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Dean Oba had a successful career as a chemical engineer, is happily married and is the father of three. And he's a fierce tennis player.

That he was born with spina bifida and has used a wheelchair since he was 12 has never stopped him.

The 59-year-old Salt Lake City man has tried to impart that attitude to young people who have spina bifida and others who have suffered spinal injuries. He has played tennis for 34 years, and for the past 17 has taught others who also use wheelchairs the skills he has mastered on the court.

It's why the United States Tennis Association this week presented Oba with its Brad Parks Award, established in 2002 to recognize outstanding contributions to the sport of wheelchair tennis.

"When he has a racket in his hand and he's on the court, he's lit up," said his wife, Trish Oba.

Tennis is a sport in which there's no hiding from a bad shot ­— or a good one.

"It's challenging, and there is always something you can do to be better," said Oba, who recently retired from ATK. "It's about personal challenge and personal growth."

The Brad Parks Award recognizes Oba's contribution to tennis and his community, said Kurt Kamperman of the USTA.

"Dean Oba's dedication to introducing wheelchair tennis to new players makes him a hero for our sport," Kamperman said.

Longtime friend and avid tennis player Larry Orr said that after spending years developing wheelchair techniques for tennis and basketball, Oba has unselfishly passed those skills along to others.

"It's been pretty amazing," Orr said. "Dean has laid the groundwork for the youth to get them into wheelchair tennis."

Oba enjoys imparting a sense of achievement to youngsters in wheelchairs, Trish Oba said.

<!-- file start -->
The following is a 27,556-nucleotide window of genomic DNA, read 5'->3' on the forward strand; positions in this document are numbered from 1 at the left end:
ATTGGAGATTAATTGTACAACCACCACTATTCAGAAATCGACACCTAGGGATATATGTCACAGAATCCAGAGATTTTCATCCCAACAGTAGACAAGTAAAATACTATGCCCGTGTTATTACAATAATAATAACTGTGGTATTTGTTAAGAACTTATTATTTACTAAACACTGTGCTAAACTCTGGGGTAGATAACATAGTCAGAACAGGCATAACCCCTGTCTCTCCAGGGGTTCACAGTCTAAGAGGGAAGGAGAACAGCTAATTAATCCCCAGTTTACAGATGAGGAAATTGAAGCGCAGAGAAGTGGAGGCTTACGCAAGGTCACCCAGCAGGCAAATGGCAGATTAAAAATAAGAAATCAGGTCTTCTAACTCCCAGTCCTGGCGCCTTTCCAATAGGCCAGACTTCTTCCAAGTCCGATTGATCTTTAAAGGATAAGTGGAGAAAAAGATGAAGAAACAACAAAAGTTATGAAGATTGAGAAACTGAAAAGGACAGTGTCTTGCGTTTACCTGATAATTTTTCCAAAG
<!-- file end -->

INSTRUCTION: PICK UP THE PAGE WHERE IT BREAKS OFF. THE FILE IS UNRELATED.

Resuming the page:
"He wants the kids to learn on the court and experience success," she said. "If they can experience success on the court, they can experience success in life."

Through tennis, Oba sees metaphors for a better life, his wife said.

"He likes to demonstrate the things he thinks are important in life. And one is sportsmanship," she said. "That is who he is in real life."

Oba likes to start his students with wheelchair basketball, where they can learn the skills of handling the chair in a competitive setting. "Once they get the chair skills, some move on to tennis," he said.

For many years, he has worked as a coach and mentor with the Salt Lake County Recreation Department, the Junior Jazz program and the University of Utah.

"If you don't give new players skills, they go away frustrated," he said. "I have a knack for teaching. I knew I could teach beginners the fundamentals."

And Oba is always seeking new participants, young and not so young, to learn wheelchair sports.

"I hope there is someone who will read this and come out and try a sport," he said. "We have all these groups who have created wonderful programs. I am just a small part of it."